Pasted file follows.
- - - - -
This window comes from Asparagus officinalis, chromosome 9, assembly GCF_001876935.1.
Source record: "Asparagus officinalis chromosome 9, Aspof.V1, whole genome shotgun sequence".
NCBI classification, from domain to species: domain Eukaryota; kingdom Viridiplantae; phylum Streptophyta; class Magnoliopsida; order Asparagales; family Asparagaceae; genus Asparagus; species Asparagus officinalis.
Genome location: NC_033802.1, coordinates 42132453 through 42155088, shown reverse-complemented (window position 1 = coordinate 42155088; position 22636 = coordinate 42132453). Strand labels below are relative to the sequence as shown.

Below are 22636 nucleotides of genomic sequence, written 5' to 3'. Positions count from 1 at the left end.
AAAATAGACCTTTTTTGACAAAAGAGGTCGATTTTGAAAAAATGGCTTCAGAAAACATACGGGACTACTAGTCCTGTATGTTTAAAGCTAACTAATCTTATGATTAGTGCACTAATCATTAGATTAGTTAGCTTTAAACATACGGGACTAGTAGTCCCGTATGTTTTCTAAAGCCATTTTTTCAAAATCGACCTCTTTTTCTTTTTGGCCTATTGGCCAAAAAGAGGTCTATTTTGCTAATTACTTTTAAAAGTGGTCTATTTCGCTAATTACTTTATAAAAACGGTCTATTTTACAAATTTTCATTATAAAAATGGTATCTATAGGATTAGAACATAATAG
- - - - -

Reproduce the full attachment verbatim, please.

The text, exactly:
This window comes from Asparagus officinalis, chromosome 9, assembly GCF_001876935.1.
Source record: "Asparagus officinalis chromosome 9, Aspof.V1, whole genome shotgun sequence".
NCBI classification, from domain to species: domain Eukaryota; kingdom Viridiplantae; phylum Streptophyta; class Magnoliopsida; order Asparagales; family Asparagaceae; genus Asparagus; species Asparagus officinalis.
Genome location: NC_033802.1, coordinates 42132453 through 42155088, shown reverse-complemented (window position 1 = coordinate 42155088; position 22636 = coordinate 42132453). Strand labels below are relative to the sequence as shown.

Below are 22636 nucleotides of genomic sequence, written 5' to 3'. Positions count from 1 at the left end.
AAAATAGACCTTTTTTGACAAAAGAGGTCGATTTTGAAAAAATGGCTTCAGAAAACATACGGGACTACTAGTCCTGTATGTTTAAAGCTAACTAATCTTATGATTAGTGCACTAATCATTAGATTAGTTAGCTTTAAACATACGGGACTAGTAGTCCCGTATGTTTTCTAAAGCCATTTTTTCAAAATCGACCTCTTTTTCTTTTTGGCCTATTGGCCAAAAAGAGGTCTATTTTGCTAATTACTTTTAAAAGTGGTCTATTTCGCTAATTACTTTATAAAAACGGTCTATTTTACAAATTTTCATTATAAAAATGGTATCTATAGGATTAGAACATAATAG